Roll Out? Rise Up? It All Works.

As a child of the 80s, I am of course absolutely riddled with nostalgia; fond memories of the twenty-two minute commercials that masqueraded as cartoons that turned every Saturday morning into a riot of primary-coloured lasers and non-fatal shootouts. But no property holds a stronger grip on me, to this day, than the Transformers.

Everybody knows the basics, of course. Two factions of robots, the good guys led by Optimus Prime and the bad guys led by Megatron, battling on Earth in semi-secret disguise. Created out of whole cloth by Marvel back in the day to give some kind of storyline and character to the toys Takara was putting out, that basic framework has gone on to be expanded, stretched, skewed, warped and downright tossed in favour of new versions. And that's the key to the longevity of the Transformers.

 And, y'know, the odd tune-up and oil change.

No franchise that I can think of has done such a good job of reinventing itself on a regular basis, without sacrificing the core idea that brought viewers and fans to it in the first place. Dr Who and the Star Trek franchise are probably the closest competitors, but the transitions in Who represent continuity, something the various Transformers iterations break away from as often as they cleave to it, and after TNG and DS9 Star Trek just didn't seem to have any good stories left in it, or at least not enough to carry seven seasons of show. From the very beginning there were options for Transformers fans; the Marvel comic and the cartoon ran concurrently, and while both told roughly the same story, subtle differences evolved over time into major digressions, with the cartoon ending up chronicling the battle between Rodimus Prime and Galvatron in 2005 while the comics hugely expanded the fight against Unicron, throwing every one of Optimus Prime's Autobots and Scorponok's Decepticons against the Chaos Bringer, and killing a fair few of them in the process. I have always believed that the success of those related, but independent, storytelling formats paved the way for the serial reinvention and rejuvenation of the Transformers franchise.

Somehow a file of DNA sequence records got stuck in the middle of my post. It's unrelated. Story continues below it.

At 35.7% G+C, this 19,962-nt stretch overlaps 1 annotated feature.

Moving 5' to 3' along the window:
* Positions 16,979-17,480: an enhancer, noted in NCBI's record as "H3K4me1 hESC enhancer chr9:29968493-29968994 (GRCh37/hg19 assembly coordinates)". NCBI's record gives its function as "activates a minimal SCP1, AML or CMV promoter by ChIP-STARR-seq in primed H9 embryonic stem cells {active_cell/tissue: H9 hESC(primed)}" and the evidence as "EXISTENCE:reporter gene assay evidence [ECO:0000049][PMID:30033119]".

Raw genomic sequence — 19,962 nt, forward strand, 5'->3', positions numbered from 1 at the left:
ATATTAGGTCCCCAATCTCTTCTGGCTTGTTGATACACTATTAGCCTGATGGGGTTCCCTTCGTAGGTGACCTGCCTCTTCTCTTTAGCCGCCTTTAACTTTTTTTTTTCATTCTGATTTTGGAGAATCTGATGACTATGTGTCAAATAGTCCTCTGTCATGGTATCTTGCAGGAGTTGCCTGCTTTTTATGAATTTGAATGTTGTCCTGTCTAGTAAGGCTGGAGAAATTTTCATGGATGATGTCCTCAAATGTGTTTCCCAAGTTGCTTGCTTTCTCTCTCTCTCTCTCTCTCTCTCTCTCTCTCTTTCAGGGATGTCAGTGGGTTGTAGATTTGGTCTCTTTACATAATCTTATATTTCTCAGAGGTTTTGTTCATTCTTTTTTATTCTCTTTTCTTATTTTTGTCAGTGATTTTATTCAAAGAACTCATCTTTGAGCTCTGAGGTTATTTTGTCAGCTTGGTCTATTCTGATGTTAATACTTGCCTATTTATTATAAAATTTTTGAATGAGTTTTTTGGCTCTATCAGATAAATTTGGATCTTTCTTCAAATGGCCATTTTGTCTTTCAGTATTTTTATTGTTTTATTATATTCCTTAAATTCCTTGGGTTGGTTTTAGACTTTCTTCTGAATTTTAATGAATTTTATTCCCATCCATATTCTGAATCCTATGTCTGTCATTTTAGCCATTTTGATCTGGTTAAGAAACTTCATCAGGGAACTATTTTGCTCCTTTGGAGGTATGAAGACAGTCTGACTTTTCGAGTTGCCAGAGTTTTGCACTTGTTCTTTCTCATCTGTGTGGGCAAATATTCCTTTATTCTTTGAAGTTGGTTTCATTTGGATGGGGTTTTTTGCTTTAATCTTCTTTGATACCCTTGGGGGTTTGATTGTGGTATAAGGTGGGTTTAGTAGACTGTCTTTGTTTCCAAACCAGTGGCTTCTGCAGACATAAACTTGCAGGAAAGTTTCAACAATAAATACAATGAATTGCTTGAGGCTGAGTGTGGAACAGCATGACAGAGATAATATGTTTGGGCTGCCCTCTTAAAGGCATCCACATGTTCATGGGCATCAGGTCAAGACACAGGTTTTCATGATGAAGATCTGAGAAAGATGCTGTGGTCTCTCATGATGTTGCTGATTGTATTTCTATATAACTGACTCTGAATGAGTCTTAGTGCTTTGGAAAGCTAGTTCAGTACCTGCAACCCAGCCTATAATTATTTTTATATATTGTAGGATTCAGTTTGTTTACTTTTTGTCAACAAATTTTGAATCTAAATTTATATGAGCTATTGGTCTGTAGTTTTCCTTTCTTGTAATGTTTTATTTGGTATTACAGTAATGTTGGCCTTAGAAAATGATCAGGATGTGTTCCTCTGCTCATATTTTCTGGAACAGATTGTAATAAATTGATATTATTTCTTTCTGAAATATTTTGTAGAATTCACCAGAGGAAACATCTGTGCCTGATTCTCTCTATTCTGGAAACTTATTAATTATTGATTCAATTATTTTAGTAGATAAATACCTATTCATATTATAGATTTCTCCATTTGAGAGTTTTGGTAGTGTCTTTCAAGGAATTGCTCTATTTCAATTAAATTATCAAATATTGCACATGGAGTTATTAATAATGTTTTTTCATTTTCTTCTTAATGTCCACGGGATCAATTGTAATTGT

There was Beast Wars, and to a significantly lesser extent Beast Machines, which explored themes of love, betrayal, revenge, loyalty, self-sacrifice and fate vs free will, heady stuff for a kids cartoon. There was the Pat Lee/Dreamwave comics, the first to set down a solid pre-Earth storyline. There were the Michael Bay movies, derided amongst TransFans but hugely successful at bringing the Transformers to a wider mainstream audience. There was Animated, the most kid-friendly property since possibly the original 80s cartoon itself. And there are, currently, the cartoon Prime and the ongoing IDW comic series, both vastly different in terms of tone and scope, but equally compelling and equally capable of carrying the brand for years to come. And there are series I didn't mention, mostly because I either didn't watch them (the Unicron trilogy, Car Robots) or because TransFans just do not talk about them (Kiss Players, Beast Wars II/Neo). But aside from Kiss Players, all those series had their own fans, and more importantly their own toys and merchandise to keep the franchise running for another few years. Which, in the end, is what's allowed the Transformers to keep going and going, while other 80s properties have faded away or enjoyed only temporary resurgences.

Given the timing of its introduction, I don't think I'd be exaggerating if I said that the Transformers were one of the two most influential science fiction properties when I was a very, very young child (the other was the launch of TNG). A universe of giant robots, aliens and cyborgs, brimming with possibility, populated by strong characters you only saw just enough of to want to know more and, with Unicron's appearances in both media, an epic battle between good and evil, with actual casualties and sacrifices and heroic last stands, was more than enough to fire my little imagination and hook me for, well, apparently for life.

 Yup.  Still got it.

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